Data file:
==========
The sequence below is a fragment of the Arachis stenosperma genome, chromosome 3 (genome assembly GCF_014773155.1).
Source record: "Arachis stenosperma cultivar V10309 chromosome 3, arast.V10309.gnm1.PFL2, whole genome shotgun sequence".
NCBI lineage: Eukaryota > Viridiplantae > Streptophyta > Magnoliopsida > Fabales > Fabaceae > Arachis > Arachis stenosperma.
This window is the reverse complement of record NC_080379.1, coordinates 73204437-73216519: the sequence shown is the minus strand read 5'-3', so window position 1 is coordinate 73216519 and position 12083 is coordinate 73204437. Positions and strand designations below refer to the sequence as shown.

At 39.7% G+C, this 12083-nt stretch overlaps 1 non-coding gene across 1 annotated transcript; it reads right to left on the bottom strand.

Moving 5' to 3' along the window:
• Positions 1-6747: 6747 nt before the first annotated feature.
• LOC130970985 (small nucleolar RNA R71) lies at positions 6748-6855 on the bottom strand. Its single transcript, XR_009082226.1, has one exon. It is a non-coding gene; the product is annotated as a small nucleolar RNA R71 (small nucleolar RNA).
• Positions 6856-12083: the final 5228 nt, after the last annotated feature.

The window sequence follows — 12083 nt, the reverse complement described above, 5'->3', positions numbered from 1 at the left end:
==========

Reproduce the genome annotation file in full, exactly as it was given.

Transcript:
The sequence below is a fragment of the Arachis stenosperma genome, chromosome 3 (genome assembly GCF_014773155.1).
Source record: "Arachis stenosperma cultivar V10309 chromosome 3, arast.V10309.gnm1.PFL2, whole genome shotgun sequence".
NCBI lineage: Eukaryota > Viridiplantae > Streptophyta > Magnoliopsida > Fabales > Fabaceae > Arachis > Arachis stenosperma.
This window is the reverse complement of record NC_080379.1, coordinates 73204437-73216519: the sequence shown is the minus strand read 5'-3', so window position 1 is coordinate 73216519 and position 12083 is coordinate 73204437. Positions and strand designations below refer to the sequence as shown.

At 39.7% G+C, this 12083-nt stretch overlaps 1 non-coding gene across 1 annotated transcript; it reads right to left on the bottom strand.

Moving 5' to 3' along the window:
• Positions 1-6747: 6747 nt before the first annotated feature.
• LOC130970985 (small nucleolar RNA R71) lies at positions 6748-6855 on the bottom strand. Its single transcript, XR_009082226.1, has one exon. It is a non-coding gene; the product is annotated as a small nucleolar RNA R71 (small nucleolar RNA).
• Positions 6856-12083: the final 5228 nt, after the last annotated feature.

The window sequence follows — 12083 nt, the reverse complement described above, 5'->3', positions numbered from 1 at the left end: